This year’s Philharmonia season includes collaborations within the school’s dance and music composition programs, and with the ASU Gospel Choir, the ASU Choral Union and inspiring artists and composers, including a world premier by Jocelyn Chambers.

All attendees are required to agree to adhere to ASU policies that are consistent with CDC guidelines for colleges and universities. Face coverings are required in School of Music, Dance and Theatre indoor performance spaces. Please review full event policies at the ticket link below. University COVID-19 information can be found at

ASU orchestras' 2021–22 season

ASU Symphony Orchestra
7:30 p.m. Sept. 25; purchase tickets
Madison Center for the Arts, Phoenix; directions

The ASU Symphony Orchestra welcomes audiences back to the thrill of live, in-person music making with Stravinsky’s ecstatic “Firebird Suite.” In its debut at the Madison Center for the Arts, the ASUSO also presents “Sound and Fury,” Anna Clyne’s recent masterpiece, which takes its inspiration from the works of Haydn and Shakespeare’s “Macbeth.” The concert begins with Brahms’ beloved “Haydn Variations.” 

Brahms: "Variations on a Theme of Joseph Haydn"
Anna Clyne: "Sound and Fury" (2019)
Stravinsky: "Firebird Suite"

ASU Chamber Orchestra
7:30 p.m. Oct. 19; purchase tickets
Scottsdale Center for the Performing Arts
7:30 p.m. Oct. 23; purchase tickets
Madison Center for the Arts, Phoenix; directions

The ASU Chamber Orchestra presents two of ASU’s emerging stars: DMA composer Daniel Taborda Higuita, winner of the 2020 ASU Composition Competition, who has written a new work for the ASUCO, as well as bassist Nathaniel De la Cruz, winner of the 2021 ASU Concerto Competition, who will perform Frank Proto’s virtuosic “Nine Variants on Paganini.” The concert begins with Haydn’s “The Soul of the Philosopher” and concludes with a world-premiere performance of a newly created edition of Beethoven’s brilliant “Symphony No. 8.”

Haydn: "Overture to Orfeo ed Euridice" (The Soul of the Philosopher)
Frank Proto: "Nine Variants on Paganini" (2002), Nathaniel De La Cruz, double bass          
Daniel Taborda Higuita: "New Work" (2021) (world premiere)
Beethoven: "Symphony No. 8" (world premiere, Nicholas Kitchen Edition)

Special event — John Luther Adams: “Sila”
11:59 p.m. Oct. 30; free
ASU Memorial Union Orange Mall, outdoor concert

Members of the ASU Symphony Orchestra, Wind Ensemble, and Music Theatre and Opera programs join forces for a once-in-a-lifetime, midnight experience of John Luther Adams’ “Sila,” a work that surrounds the audience with the “breath of life.”

ASU Studio Orchestra and ASU Chamber Winds
3 p.m. Nov. 14; purchase tickets
ASU Gammage

ASU Chamber Winds and Studio Orchestra present ASU’s graduate wind and orchestral conductors in a program offering works for winds and Beethoven’s brilliant “Symphony No. 7.”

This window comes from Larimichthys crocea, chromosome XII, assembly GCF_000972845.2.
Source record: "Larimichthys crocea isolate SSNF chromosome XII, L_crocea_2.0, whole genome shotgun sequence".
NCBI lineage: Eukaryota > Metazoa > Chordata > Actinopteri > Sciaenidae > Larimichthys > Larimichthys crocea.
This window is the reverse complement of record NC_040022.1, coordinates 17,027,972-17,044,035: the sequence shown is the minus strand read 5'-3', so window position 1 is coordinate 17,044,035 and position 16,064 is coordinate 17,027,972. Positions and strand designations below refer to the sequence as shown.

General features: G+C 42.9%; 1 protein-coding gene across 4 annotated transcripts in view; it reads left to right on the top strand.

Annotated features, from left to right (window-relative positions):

Beethoven: "Symphony No. 7"
Other works, TBD

ASU Symphony Orchestra
7:30 p.m. Nov. 20; purchase tickets
ASU Gammage

In collaboration with the reboot of ASU’s SolPower hip-hop festival, the ASU Symphony premieres Carlos Simon’s “Graffiti,” performed with art created in real time by internationally renowned graffiti artists. A new work by ASU composer Garth Paine begins the concert and includes sounds amplified by the audience’s own cellphones as part of the orchestral landscape. The concert also features pianist John Solari, winner of the 2020 ASU Concerto Competition, performing Ravel’s American jazz club-inspired “Piano Concerto for the Left Handand concludes with Arturo Márquez’s exuberant “Danzón No. 2.”

Garth Paine: "FraKture" (2021) (world premiere)
Ravel: "Piano Concerto for the Left Hand," John Solari, piano 
Carlos Simon: "Graffiti" (2021) (world premiere)
Arturo Márquez: "Danzón No. 2" (1994)

ASU Chamber Orchestra with Xavier Foley
7:30 p.m. Feb. 10; purchase tickets
Mesa Arts Center

The ASU Chamber Orchestra appears at the Mesa Arts Center as part of an evening with bassist Xavier Foley featuring “For Justice and Peace,” a new work co-commissioned by Carnegie Hall and the Sphinx Organization.

Xavier Foley: "For Justice and Peace," Sunny Xia, conductor

ASU Symphony Orchestra
4 p.m. Feb. 20; purchase tickets
ASU Gammage

Baritone Nathan De'Shon Myers joins the ASU Symphony Orchestra performing Nkeiru Okoye’s tragic and thought-provoking “Invitation to a Die-In,” a work that responds to the murders of Black men, starkly telling the story from the perspective of the deceased, their families, police officers and citizens on all sides of the issue. The work is preceded by Valerie Coleman’s newly written “Fanfare for Uncommon Times” and Molly Joyce’s haunting “Over and Under” for organ and orchestra. The concert concludes with 2021 ASU Concerto Competition winner Vladislav Kosminov performing Prokofiev’s dazzling “Piano Concerto No. 3.”

Valerie Coleman: "Fanfare for Uncommon Times" (2021)
Molly Joyce: "Over and Under" (2016)